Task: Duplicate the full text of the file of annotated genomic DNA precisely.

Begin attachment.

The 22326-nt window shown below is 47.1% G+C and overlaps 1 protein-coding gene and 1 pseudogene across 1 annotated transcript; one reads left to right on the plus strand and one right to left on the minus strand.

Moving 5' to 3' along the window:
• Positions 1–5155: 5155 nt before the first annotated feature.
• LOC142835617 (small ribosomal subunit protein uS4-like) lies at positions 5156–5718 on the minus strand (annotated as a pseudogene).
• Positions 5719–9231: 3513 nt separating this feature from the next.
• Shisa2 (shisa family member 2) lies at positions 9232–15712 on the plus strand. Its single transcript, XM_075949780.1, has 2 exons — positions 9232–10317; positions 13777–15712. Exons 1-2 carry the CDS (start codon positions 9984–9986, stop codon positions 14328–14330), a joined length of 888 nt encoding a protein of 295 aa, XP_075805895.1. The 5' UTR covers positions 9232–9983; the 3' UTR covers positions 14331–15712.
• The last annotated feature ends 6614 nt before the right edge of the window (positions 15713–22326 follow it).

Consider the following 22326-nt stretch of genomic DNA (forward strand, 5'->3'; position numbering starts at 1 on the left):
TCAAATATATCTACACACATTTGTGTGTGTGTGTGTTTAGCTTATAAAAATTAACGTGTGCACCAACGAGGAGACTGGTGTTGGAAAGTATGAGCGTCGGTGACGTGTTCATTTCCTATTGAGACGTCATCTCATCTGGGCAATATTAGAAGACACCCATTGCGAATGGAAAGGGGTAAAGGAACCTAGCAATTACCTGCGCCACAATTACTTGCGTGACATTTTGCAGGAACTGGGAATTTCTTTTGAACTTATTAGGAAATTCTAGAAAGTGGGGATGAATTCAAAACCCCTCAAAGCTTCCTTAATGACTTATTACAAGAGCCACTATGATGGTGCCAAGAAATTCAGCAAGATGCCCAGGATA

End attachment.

The 22326-nt window shown below is 47.1% G+C and overlaps 1 protein-coding gene and 1 pseudogene across 1 annotated transcript; one reads left to right on the plus strand and one right to left on the minus strand.

Moving 5' to 3' along the window:
• Positions 1–5155: 5155 nt before the first annotated feature.
• LOC142835617 (small ribosomal subunit protein uS4-like) lies at positions 5156–5718 on the minus strand (annotated as a pseudogene).
• Positions 5719–9231: 3513 nt separating this feature from the next.
• Shisa2 (shisa family member 2) lies at positions 9232–15712 on the plus strand. Its single transcript, XM_075949780.1, has 2 exons — positions 9232–10317; positions 13777–15712. Exons 1-2 carry the CDS (start codon positions 9984–9986, stop codon positions 14328–14330), a joined length of 888 nt encoding a protein of 295 aa, XP_075805895.1. The 5' UTR covers positions 9232–9983; the 3' UTR covers positions 14331–15712.
• The last annotated feature ends 6614 nt before the right edge of the window (positions 15713–22326 follow it).

Consider the following 22326-nt stretch of genomic DNA (forward strand, 5'->3'; position numbering starts at 1 on the left):
TCAAATATATCTACACACATTTGTGTGTGTGTGTGTTTAGCTTATAAAAATTAACGTGTGCACCAACGAGGAGACTGGTGTTGGAAAGTATGAGCGTCGGTGACGTGTTCATTTCCTATTGAGACGTCATCTCATCTGGGCAATATTAGAAGACACCCATTGCGAATGGAAAGGGGTAAAGGAACCTAGCAATTACCTGCGCCACAATTACTTGCGTGACATTTTGCAGGAACTGGGAATTTCTTTTGAACTTATTAGGAAATTCTAGAAAGTGGGGATGAATTCAAAACCCCTCAAAGCTTCCTTAATGACTTATTACAAGAGCCACTATGATGGTGCCAAGAAATTCAGCAAGATGCCCAGGATA